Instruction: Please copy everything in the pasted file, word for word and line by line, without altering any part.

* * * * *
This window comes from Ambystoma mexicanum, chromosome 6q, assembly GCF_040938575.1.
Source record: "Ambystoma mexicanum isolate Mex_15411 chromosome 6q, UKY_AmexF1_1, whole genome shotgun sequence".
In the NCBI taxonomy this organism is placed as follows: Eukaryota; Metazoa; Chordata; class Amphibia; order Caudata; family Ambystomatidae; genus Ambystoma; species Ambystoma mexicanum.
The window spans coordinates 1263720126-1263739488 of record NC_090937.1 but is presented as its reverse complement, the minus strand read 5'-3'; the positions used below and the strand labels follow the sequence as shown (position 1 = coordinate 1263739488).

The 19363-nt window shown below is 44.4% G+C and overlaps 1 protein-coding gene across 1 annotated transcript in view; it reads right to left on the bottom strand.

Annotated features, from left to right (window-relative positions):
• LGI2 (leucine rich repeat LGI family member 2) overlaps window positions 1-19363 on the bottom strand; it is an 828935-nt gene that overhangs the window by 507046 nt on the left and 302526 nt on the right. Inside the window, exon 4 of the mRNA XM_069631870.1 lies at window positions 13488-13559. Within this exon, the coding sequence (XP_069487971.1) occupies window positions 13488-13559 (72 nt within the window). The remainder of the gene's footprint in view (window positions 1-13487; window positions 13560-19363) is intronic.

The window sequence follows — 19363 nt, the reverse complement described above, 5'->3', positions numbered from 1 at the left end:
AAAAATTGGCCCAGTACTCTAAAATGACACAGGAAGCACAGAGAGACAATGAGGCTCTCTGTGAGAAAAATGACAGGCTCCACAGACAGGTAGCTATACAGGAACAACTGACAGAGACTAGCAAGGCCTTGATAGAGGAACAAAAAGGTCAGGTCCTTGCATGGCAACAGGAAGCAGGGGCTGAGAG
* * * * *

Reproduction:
This window comes from Ambystoma mexicanum, chromosome 6q, assembly GCF_040938575.1.
Source record: "Ambystoma mexicanum isolate Mex_15411 chromosome 6q, UKY_AmexF1_1, whole genome shotgun sequence".
In the NCBI taxonomy this organism is placed as follows: Eukaryota; Metazoa; Chordata; class Amphibia; order Caudata; family Ambystomatidae; genus Ambystoma; species Ambystoma mexicanum.
The window spans coordinates 1263720126-1263739488 of record NC_090937.1 but is presented as its reverse complement, the minus strand read 5'-3'; the positions used below and the strand labels follow the sequence as shown (position 1 = coordinate 1263739488).

The 19363-nt window shown below is 44.4% G+C and overlaps 1 protein-coding gene across 1 annotated transcript in view; it reads right to left on the bottom strand.

Annotated features, from left to right (window-relative positions):
• LGI2 (leucine rich repeat LGI family member 2) overlaps window positions 1-19363 on the bottom strand; it is an 828935-nt gene that overhangs the window by 507046 nt on the left and 302526 nt on the right. Inside the window, exon 4 of the mRNA XM_069631870.1 lies at window positions 13488-13559. Within this exon, the coding sequence (XP_069487971.1) occupies window positions 13488-13559 (72 nt within the window). The remainder of the gene's footprint in view (window positions 1-13487; window positions 13560-19363) is intronic.

The window sequence follows — 19363 nt, the reverse complement described above, 5'->3', positions numbered from 1 at the left end:
AAAAATTGGCCCAGTACTCTAAAATGACACAGGAAGCACAGAGAGACAATGAGGCTCTCTGTGAGAAAAATGACAGGCTCCACAGACAGGTAGCTATACAGGAACAACTGACAGAGACTAGCAAGGCCTTGATAGAGGAACAAAAAGGTCAGGTCCTTGCATGGCAACAGGAAGCAGGGGCTGAGAG